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Telstra, Cisco unveil SDN products for cloud security, datacentre connection

The two companies have outlined their three SDN and NFV products after partnering on cloud and datacentre security and connectivity.
Written by Corinne Reichert, Contributor

Telstra and Cisco have announced their three upcoming software-defined networking (SDN) and network function virtualisation (NFV) products to improve cloud security and global datacentre interconnection, with the first now in beta.

Cloud Gateway Protection, the first of these products to be made available in beta, is a virtual security application designed to secure cloud services, internet access, and Next IP networks against cyber attacks and unauthorised access.

The second of the products, named the Internet Virtual Private Network, will provide a secure and encrypted office network over public internet for businesses to use across several sites and by mobile workers.

Internet VPN will launch later in March.

Data Centre Interconnect, the third product, extends Telstra's SDN PEN1 global datacentre interconnection product through the addition of Australian points of presence. Through PEN1, business customers can directly set up and configure links between overseas and domestic datacentres on flexible contracts.

Telstra and Cisco said Data Centre Interconnect will be available later in 2016.

According to the two companies, these three products will "transform" and "revolutionise" the use and function of cloud and managed services.

"SDN and NFV technologies are redefining the user experience on the network," said Philip Jones, Telstra executive director of Global Products and Solutions.

"By allowing us to overcome the constraints of traditional network infrastructure, the software-driven customer experiences dramatically increases our agility by enabling us to quickly create new solutions, and puts the control of those solutions into the hands of our customers."

Connecting the three new products is Telstra's "single, self-service portal with on-demand functionality", Jones added. This platform will house the SDN and NFV solutions.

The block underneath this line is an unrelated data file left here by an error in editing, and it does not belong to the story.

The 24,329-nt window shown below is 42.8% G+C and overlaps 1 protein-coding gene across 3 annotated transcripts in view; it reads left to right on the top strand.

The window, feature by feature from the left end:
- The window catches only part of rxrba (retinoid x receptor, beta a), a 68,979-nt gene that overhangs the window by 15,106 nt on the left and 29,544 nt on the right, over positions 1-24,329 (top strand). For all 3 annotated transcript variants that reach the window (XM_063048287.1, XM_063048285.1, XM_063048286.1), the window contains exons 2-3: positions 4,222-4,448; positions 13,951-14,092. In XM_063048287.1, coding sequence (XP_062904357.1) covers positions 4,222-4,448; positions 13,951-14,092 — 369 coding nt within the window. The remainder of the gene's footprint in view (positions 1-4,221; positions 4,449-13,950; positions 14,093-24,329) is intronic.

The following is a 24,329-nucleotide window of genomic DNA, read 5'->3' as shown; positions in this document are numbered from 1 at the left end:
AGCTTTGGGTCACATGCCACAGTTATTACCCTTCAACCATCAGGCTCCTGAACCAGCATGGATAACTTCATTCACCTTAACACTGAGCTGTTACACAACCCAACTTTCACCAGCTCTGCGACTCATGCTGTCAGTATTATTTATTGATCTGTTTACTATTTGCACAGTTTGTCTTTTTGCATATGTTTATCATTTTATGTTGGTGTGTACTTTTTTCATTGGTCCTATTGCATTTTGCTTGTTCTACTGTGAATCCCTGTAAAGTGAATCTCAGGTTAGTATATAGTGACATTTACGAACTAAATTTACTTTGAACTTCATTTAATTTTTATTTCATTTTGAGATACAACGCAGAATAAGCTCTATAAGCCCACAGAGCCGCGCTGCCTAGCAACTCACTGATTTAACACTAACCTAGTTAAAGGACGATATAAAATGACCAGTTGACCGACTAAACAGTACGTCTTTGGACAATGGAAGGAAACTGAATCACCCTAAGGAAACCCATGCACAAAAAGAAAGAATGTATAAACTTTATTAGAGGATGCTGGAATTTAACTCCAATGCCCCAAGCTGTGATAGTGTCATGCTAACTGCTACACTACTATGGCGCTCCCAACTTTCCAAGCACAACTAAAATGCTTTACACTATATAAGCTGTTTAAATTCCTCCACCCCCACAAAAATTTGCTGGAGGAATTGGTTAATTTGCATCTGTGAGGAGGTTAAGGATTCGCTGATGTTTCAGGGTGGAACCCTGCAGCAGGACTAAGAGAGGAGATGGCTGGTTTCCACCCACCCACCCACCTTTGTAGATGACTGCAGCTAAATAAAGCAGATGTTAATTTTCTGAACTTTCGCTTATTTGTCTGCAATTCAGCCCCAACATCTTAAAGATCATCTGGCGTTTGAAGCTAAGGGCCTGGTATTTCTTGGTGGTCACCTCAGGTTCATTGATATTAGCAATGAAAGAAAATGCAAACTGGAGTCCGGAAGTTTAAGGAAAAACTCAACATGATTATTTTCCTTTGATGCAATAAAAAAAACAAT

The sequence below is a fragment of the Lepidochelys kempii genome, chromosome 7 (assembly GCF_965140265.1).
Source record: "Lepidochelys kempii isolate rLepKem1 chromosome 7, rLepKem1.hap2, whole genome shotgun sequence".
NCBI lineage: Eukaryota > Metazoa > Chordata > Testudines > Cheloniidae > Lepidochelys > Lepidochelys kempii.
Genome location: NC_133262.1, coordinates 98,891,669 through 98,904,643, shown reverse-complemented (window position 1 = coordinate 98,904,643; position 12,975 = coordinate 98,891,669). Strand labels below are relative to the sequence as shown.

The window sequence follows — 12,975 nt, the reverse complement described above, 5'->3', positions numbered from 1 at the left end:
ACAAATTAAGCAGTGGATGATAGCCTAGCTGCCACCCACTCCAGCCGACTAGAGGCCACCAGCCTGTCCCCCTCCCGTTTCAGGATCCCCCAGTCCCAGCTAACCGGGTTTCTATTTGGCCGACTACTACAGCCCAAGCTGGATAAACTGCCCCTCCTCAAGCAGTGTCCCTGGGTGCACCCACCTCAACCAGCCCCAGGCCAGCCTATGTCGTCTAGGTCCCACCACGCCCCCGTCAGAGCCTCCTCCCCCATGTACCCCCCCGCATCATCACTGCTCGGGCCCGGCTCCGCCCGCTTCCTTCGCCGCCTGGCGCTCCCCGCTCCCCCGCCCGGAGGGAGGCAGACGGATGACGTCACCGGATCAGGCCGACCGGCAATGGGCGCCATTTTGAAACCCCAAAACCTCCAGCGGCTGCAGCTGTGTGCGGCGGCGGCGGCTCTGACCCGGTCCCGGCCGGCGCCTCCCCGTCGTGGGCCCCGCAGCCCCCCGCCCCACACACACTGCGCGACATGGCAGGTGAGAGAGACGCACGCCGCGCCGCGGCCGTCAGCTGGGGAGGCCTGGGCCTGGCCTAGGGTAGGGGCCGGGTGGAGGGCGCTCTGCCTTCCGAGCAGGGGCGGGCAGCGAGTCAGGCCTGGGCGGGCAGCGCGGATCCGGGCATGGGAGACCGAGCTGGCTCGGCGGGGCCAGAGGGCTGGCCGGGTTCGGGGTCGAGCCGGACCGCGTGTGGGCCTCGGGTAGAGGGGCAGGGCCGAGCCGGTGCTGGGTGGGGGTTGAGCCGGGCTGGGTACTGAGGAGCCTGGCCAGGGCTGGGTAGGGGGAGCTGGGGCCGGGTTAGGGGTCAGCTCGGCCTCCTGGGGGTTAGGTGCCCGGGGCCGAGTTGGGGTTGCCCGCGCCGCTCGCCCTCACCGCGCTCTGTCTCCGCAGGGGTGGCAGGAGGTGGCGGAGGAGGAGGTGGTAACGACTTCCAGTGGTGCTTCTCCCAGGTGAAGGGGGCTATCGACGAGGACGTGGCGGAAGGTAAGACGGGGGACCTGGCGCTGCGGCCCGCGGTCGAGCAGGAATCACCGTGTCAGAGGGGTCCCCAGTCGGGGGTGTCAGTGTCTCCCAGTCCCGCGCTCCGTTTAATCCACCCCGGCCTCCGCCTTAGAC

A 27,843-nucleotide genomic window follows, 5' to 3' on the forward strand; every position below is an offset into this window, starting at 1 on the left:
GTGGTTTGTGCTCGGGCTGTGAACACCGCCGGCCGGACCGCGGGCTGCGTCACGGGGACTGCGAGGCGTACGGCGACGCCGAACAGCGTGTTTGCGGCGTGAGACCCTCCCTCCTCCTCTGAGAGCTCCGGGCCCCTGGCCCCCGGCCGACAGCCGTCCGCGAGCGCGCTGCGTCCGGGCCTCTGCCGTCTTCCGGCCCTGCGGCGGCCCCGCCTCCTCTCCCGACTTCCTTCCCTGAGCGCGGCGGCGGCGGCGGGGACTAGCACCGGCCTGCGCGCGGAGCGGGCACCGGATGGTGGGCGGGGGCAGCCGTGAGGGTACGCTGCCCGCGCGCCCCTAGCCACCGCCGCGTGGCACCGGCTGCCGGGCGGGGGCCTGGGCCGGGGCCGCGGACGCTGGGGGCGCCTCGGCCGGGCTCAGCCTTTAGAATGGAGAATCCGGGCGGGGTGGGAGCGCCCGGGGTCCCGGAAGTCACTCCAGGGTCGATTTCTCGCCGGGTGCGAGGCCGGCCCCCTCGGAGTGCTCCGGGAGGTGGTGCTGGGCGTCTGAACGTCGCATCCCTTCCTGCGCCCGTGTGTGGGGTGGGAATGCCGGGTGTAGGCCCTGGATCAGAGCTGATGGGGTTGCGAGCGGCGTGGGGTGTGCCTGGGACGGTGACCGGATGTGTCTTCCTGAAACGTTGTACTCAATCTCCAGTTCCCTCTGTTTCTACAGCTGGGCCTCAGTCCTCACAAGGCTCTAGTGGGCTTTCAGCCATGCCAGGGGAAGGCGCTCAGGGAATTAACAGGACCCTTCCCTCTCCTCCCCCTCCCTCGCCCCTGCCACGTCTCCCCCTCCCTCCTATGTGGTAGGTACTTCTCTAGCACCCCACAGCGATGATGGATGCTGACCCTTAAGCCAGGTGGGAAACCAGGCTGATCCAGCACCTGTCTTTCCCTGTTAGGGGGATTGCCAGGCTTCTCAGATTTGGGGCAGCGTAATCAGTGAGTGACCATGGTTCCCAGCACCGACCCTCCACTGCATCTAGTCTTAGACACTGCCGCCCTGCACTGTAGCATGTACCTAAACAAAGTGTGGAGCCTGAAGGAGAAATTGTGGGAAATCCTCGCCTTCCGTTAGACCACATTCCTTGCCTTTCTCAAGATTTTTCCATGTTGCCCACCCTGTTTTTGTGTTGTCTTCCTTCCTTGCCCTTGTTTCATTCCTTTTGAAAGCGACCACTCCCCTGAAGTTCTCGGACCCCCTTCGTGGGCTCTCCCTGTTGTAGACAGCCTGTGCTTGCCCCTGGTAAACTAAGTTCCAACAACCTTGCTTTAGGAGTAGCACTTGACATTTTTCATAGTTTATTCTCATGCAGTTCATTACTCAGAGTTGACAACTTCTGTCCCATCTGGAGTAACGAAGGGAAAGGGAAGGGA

Cisco, which has a long-standing cloud, communications, and collaboration partnership with Telstra, said the combined effort would leverage both companies' strengths.

"Software and virtualisation are set to transform the network and customer experience for thousands of businesses everywhere," said Kelly Ahuja, Cisco senior vice president of Service Provider Business, Products, and Solutions.

"By combining Cisco's agile and flexible software platform with Telstra's customer-focused and customer-friendly range of products, we send a powerful message to the industry and a provide a clear example of how to develop and design the network services of tomorrow."

Telstra in January unveiled two additional functions for its SDN PEN Platform, allowing customers to procure virtual network functions and make digital partnerships on demand.

The first of the two new SDN services, called PEN Exchange, enabled customers to connect their network services with those of other PEN customers.

The second of the SDN service enhancements was PEN Marketplace, which the telco described as a basic online hub through which organisations can order NFV equipment in real time, including routers and firewalls, with a choice of various vendors.

Prior to Tuesday's announcement, Telstra's PEN Platform had 26 points of presence across Beijing, Tokyo, Singapore, Sydney, Melbourne, Los Angeles, New York, Tianjin, Taipei, Hong Kong, London, San Jose, and New Jersey.

In October, Telstra additionally announced a partnership with HP, F5 Networks, and Alcatel-Lucent startup Nuage Networks to design a proof of concept for a multi-vendor NFV solution, certified by the European Telecommunications Standards Institute.

HP's OpenNFV virtualisation framework provides an end-to-end networking service, from ordering to deployment, operations, provisioning, and management, with ISO seven-layer stack fulfilment.

It is open to equipment providers, software vendors, and systems integrators, allowing telcos to choose between the vendors and components on offer that are most appropriate for their needs.

Under the collaboration project, HP's Helion CloudSystem framework was paired with F5 Networks' virtualised network functions, as well as Nuage Networks' virtual services platform.

Telstra's involvement in the proof of concept provided an opportunity for the telco to test the use and implications of software-defined networking-led NFV for network fault correction.

"Telstra has a strong working relationship with HP and other organisations, with the goal of furthering our NFV strategies and programs through proof of concepts and field trials," David Robertson, Telstra Operations director of Transport and Routing Engineering for Networks, said at the time.

"Partnering with multiple vendors helps us to deliver impactful virtualisation and orchestration capabilities within a flexible architectural framework. As service providers look to build seamless application delivery networks, vendors that have qualified their technologies with the industry's standardisation groups are seen as more attractive to customers."

Telstra also renewed a deal at the end of 2014 to use Ericsson optical network equipment and services to build out its SDN and NFV offerings.

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